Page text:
Dropping a Course or Withdrawing from College
Important information you need to know about dropping courses. Effective 2007, section 51.907 of the Texas Education Code applies to first-time freshman students who enroll in a Texas public institution of higher education in the fall semester of 2007 or thereafter. High school students currently enrolled in Dual Credit, Early College and Collegiate High School are waived from this requirement until they graduate from high school.
Based on this law, the college or any other Texas Public institution of higher education may not permit students to drop more than six college level credit courses for unacceptable reasons during their entire undergraduate career without penalty. All college-level courses dropped after the official drop and add period for the course are included in the six-course limit, including courses dropped at another Texas public institution of higher education, unless the student demonstrates to an appropriate college official that one of the following events occurred to the student during the semester or summer session:
- A severe illness or other debilitating condition that affects the student's ability to satisfactorily complete the course.
- The student's responsibility for the care of a sick, injured, or needy person if the provision of that care affects the student's ability to satisfactorily complete the course.
- The death of a person who is considered to be a member of the student's family or who is otherwise considered to have a sufficiently close relationship to the student that the person's death is considered to be a showing of good cause.
- The active duty service as a member of the Texas National Guard or the armed forces of the United State of either the student or a person who is considered to be a member of the student's family or who is otherwise considered to have a sufficiently close relationship to the student that the person's active military service is considered to be a showing of good cause.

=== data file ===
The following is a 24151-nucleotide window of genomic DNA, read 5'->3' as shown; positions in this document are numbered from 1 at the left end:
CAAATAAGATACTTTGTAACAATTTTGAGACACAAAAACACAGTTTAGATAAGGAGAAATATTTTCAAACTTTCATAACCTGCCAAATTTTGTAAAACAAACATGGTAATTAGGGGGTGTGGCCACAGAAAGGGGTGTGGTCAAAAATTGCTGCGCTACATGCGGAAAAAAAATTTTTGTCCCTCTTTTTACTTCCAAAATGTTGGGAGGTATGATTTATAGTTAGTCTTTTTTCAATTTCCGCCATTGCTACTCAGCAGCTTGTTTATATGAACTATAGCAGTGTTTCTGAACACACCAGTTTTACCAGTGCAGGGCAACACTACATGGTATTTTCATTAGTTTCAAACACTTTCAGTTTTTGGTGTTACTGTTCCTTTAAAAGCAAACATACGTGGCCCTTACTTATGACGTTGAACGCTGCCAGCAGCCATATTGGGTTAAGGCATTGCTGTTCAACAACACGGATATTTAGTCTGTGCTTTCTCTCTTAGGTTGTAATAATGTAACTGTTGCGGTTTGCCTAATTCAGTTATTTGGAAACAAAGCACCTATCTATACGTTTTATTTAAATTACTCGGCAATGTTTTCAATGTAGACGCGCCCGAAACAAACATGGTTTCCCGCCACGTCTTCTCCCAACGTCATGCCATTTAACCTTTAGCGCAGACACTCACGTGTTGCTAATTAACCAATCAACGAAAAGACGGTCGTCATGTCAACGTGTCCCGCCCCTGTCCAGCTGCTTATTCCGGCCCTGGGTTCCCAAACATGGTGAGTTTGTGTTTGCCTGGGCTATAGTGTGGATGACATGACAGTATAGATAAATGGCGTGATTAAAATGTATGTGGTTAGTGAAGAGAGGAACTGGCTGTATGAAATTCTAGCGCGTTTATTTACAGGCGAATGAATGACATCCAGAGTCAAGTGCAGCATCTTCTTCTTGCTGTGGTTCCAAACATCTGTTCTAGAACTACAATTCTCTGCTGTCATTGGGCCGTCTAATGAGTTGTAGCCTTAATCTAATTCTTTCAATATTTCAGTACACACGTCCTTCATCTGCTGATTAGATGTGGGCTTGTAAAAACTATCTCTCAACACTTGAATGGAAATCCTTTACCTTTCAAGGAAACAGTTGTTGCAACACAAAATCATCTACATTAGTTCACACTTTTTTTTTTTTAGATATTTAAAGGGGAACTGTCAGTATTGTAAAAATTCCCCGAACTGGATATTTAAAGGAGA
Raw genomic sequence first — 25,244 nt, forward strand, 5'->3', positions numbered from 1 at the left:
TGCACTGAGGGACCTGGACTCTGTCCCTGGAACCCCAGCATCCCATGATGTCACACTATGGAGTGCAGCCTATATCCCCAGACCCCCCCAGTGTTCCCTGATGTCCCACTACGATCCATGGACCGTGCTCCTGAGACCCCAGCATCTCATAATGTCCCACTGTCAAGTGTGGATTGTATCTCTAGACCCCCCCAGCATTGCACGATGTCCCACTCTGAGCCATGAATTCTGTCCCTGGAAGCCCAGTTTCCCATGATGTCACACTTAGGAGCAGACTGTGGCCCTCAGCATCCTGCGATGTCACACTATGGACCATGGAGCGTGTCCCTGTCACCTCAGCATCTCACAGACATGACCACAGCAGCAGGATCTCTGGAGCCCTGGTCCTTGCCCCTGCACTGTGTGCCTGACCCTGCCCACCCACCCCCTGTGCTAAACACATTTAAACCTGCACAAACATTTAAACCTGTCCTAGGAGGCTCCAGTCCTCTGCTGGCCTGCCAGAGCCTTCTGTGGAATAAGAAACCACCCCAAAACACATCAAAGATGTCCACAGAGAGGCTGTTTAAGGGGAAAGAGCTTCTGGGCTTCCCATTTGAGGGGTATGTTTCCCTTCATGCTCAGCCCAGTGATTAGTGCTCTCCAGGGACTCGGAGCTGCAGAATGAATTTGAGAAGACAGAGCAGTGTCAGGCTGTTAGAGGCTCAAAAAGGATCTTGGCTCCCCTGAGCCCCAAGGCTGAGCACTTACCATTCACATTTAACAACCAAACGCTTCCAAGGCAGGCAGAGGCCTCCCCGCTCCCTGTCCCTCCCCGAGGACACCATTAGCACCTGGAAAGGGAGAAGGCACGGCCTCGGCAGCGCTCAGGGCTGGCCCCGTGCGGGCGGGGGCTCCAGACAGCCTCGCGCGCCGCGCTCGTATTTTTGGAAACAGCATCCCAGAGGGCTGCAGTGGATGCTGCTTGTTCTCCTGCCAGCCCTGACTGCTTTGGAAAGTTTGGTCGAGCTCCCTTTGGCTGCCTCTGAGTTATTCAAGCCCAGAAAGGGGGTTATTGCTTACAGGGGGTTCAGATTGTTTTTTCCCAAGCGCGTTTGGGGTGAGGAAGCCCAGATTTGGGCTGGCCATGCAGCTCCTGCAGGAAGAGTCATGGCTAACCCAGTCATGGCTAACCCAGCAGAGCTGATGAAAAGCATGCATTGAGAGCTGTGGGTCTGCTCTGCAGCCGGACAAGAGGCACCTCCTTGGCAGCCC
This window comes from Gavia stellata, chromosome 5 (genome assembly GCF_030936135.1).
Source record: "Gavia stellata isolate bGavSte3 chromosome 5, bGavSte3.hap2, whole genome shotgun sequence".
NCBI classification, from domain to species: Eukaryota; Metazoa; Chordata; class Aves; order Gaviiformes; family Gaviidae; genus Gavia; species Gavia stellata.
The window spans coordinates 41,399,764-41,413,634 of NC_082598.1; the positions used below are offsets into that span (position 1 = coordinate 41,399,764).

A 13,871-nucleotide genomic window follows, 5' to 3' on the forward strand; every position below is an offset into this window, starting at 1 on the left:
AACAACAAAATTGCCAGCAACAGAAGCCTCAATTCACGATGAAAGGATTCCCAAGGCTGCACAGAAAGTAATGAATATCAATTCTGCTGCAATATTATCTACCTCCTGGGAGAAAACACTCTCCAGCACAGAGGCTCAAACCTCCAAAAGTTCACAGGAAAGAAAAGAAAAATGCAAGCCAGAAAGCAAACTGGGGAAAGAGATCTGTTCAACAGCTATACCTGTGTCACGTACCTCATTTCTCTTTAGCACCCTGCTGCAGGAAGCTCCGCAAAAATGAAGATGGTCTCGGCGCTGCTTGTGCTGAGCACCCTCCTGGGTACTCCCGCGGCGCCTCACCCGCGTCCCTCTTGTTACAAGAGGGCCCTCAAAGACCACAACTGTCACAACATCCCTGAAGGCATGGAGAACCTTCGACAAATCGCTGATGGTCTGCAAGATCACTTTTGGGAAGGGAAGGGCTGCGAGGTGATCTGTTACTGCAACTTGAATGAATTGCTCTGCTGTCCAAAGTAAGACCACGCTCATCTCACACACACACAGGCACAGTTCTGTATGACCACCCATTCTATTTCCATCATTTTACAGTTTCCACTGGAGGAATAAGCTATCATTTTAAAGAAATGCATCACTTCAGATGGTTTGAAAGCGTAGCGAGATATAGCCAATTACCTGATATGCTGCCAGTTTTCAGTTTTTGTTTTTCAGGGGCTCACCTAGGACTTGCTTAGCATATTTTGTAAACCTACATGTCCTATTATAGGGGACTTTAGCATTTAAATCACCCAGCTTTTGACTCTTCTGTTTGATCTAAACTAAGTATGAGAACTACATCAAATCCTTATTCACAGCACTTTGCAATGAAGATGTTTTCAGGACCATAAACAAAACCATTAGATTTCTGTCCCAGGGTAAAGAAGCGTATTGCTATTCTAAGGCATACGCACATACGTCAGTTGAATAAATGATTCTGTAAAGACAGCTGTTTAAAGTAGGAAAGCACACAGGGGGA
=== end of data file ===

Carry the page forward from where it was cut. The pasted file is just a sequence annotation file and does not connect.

- The change of the student's work schedule that is beyond the control of the student, and that affects the student's ability to satisfactorily complete the course.
- Other good cause as determined by the college official.
The Texas Higher Education Coordinating Board finalized its rules associated with this statute on October 25, 2007. Students affected by this law who plan to attend another institution of higher education should become familiar with that institution's policies on dropping courses.
To drop a class or withdraw from the college, you must follow the prescribed procedure. It is your responsibility as a student to drop or withdraw. Failure to do so will result in your receiving a performance grade, usually a grade of "F".
You can drop or withdraw from classes in three ways:
1. In person
Visit your college Admissions/Registrar’s Office (and/or advising) at http://www.dcccd.edu/Why/Apply/Pages/AdmRegOff.aspx and complete a drop/withdrawal form.
Drop classes online through eConnect at https://econnect.dcccd.edu/. In certain instances you may not be able to drop online; you will have to drop in person or by mail.
3. By mail or fax
Print this drop form (PDF - 36KB) http://www.dcccd.edu/Why/Reg/Registration/Documents/DropRequestForm.pdf, fill it out and mail or fax it to the college Admissions/Registrar’s Office. You must give at least one reason why you are dropping for each class. Forms that are mailed or faxed must be postmarked or date-stamped on a date prior to or on the last day to drop the class. Be sure to include a legible copy of a photo ID with your form.
A drop/withdrawal request by any means must be received in the Admissions/Registrar's Office (and/or advising) by the official drop/withdrawal deadline as indicated on the Academic Calendar and the current class schedule. No drop or withdrawal requests are accepted by telephone or email.